My teaching-learning with technology journey began in 1982. The first computer I owned was an Apple IIe which I quickly enhanced and later graduated to an 'original' Mac. At work I crossed over to the PC world in 1984 when I and a colleague developed a SUNY 'living-learning experience' program called In Vitro Cell Biology & Biotechnology. Essentially students, 25-30 from public and private colleges/universities around the world, were in residence at an institute 25 miles removed from campus along with all its inherrent distractions. There was only one full-time instructor, me; the rest of the faculty (15) were guest 'experts' drawn from other colleges/universities, government and industry. Students asked, designed, experimented, analyzed and discovered 24x7 for one semester. There were no such things as 3-hour labs since there were no time constraints to learning by doing. We did what we had to do in whatever time it took. However, there was one major drawback. We were removed physically from easy access to various campus learning resources, library resources and face-to-face gatherings of people from campus.

To get around this shortcoming in 1982 was difficult since desktop computer systems and their applications were limited and inflexible. But, still we began to explore the use of technology to solve the 'distance and access' problem. We went through many teaching-learning with technology iterations from 1982-1999. These included early cryptic e-mail applications, VAX Notes conferencing, Gopher, Lynx, etc. which were all text-based, unless you used ASCII drawings. Then in late 1993 and early 1994, along came the early Web using Mosaic; hence, the began the journey to online multimedia classrooms which gave impetus to the birth of CMS/LMS applications like Blackboard (CourseInfo), TopClass (WEST), WebCT and early web conference applications. In 1999, I left SUNY to work for a LMS company based in Boston, MA and Dublin, IE which gave me an opportunity to gain a global perspective about teaching-learning ith technology in business, education and government. Wow, what a journey! I was exhausted and I took a break from IT.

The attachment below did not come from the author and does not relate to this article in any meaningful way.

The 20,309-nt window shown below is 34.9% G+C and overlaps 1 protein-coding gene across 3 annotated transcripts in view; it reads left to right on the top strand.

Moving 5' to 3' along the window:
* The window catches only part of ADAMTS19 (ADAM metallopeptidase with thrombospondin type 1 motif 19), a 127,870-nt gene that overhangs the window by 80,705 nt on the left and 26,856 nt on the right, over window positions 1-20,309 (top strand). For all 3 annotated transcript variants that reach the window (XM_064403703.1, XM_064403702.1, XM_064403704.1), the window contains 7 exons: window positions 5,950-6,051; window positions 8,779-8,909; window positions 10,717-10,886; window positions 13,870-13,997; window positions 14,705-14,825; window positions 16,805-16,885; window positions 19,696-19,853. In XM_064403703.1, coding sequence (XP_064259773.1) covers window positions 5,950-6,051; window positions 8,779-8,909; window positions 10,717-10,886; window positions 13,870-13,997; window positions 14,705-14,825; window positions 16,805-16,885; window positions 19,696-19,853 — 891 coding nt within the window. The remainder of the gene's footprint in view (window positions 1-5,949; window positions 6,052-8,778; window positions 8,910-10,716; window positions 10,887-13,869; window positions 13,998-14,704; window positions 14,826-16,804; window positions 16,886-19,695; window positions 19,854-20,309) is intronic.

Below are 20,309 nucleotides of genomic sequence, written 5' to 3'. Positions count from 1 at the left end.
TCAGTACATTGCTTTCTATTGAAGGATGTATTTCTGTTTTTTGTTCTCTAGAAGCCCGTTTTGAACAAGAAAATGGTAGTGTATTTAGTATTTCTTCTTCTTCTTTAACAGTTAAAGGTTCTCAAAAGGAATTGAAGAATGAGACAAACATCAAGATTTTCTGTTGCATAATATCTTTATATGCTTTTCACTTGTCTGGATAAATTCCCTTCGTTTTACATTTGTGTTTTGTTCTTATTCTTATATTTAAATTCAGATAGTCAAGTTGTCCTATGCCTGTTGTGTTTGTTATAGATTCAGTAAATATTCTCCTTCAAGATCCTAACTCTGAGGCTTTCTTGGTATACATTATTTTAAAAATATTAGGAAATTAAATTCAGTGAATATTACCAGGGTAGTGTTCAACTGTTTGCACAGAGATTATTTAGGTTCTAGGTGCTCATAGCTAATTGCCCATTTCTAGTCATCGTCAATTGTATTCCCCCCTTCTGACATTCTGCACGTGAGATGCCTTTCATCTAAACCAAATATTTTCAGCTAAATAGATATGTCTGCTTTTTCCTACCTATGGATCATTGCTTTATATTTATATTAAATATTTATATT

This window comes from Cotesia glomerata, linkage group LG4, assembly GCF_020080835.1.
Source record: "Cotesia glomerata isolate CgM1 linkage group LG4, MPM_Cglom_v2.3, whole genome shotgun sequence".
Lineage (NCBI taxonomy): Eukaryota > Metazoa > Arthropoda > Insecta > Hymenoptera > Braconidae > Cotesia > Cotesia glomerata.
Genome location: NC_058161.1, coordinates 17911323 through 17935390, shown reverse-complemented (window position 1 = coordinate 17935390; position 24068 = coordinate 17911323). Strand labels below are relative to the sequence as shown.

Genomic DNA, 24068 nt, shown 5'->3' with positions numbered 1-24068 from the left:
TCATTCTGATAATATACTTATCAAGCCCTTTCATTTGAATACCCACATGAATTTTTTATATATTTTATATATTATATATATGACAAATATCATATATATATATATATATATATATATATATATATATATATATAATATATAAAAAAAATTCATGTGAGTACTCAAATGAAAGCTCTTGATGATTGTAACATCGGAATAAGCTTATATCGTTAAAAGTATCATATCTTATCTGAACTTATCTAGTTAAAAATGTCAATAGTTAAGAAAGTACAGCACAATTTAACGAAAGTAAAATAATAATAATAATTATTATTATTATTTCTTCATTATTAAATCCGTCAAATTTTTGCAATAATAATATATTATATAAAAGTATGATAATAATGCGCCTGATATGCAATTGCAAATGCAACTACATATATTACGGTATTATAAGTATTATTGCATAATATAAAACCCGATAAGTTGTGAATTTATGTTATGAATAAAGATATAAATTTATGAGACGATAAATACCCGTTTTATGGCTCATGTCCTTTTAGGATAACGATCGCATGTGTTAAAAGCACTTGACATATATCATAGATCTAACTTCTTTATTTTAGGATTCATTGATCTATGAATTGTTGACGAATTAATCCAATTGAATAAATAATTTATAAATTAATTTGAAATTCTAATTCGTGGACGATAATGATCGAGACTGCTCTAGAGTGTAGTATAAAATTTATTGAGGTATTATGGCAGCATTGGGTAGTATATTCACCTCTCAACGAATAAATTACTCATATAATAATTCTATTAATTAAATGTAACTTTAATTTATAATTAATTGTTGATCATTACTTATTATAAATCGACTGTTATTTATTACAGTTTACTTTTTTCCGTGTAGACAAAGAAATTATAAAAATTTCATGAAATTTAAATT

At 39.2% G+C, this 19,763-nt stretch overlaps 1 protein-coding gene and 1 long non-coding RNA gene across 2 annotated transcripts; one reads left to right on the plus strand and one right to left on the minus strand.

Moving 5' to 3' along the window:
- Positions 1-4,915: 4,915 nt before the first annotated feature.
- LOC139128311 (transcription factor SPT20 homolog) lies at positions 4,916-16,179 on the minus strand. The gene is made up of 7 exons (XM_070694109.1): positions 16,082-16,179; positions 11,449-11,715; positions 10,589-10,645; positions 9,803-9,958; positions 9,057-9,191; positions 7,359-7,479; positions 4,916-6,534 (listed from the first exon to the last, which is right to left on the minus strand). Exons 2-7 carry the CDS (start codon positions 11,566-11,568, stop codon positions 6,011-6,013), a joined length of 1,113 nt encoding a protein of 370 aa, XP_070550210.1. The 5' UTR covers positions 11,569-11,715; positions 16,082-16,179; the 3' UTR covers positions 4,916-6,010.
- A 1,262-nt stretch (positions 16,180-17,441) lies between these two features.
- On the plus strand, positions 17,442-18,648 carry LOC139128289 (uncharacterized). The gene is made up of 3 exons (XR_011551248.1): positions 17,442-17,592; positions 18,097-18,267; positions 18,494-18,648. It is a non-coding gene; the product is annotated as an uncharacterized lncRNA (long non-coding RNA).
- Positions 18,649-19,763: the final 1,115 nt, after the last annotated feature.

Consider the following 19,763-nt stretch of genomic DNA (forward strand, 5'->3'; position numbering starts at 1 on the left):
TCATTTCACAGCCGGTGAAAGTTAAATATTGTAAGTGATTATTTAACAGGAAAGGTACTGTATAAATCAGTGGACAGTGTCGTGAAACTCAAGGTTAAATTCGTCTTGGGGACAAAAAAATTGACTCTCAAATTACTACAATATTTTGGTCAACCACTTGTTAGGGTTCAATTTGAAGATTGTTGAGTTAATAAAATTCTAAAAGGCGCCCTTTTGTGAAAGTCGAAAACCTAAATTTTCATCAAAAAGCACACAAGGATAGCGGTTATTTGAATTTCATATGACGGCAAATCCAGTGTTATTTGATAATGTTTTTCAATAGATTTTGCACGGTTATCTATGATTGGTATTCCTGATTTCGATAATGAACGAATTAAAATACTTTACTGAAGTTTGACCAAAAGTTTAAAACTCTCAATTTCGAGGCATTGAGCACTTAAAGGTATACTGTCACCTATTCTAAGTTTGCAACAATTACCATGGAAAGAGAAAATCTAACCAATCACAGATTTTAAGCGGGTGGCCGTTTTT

I am happy to say that the current 21st century teaching-learning pedagogy and social media have revitalized me once again, primarily due to my personal and professional learning environment (PLN/PLE) friends who I would have never met and learned from if it were not for the new Web 2.0 tools. I anxiously and cautiously look forward to what lies beyond the current iteration of the Web as well. It's an exciting time to be involved and sharing/contributing once again. In the article, I outline a baker's dozen of the transition steps I took in order to be where I am today. I hope it is useful to anyone who stops by to read it because I just LOVE (Learning, Open, Visual, Experience) to LEARN (Look, Engage, Analyze, Reflect, New).

As a result of all that I have experienced, here are my FIVE changes which I would like to see in our 21st century K through Grey educational system; it’s A FACT.

1) Adoption - of both formal and informal learning and the required means to achieve true learning with a focus on high standards of performance rather than bits of knowledge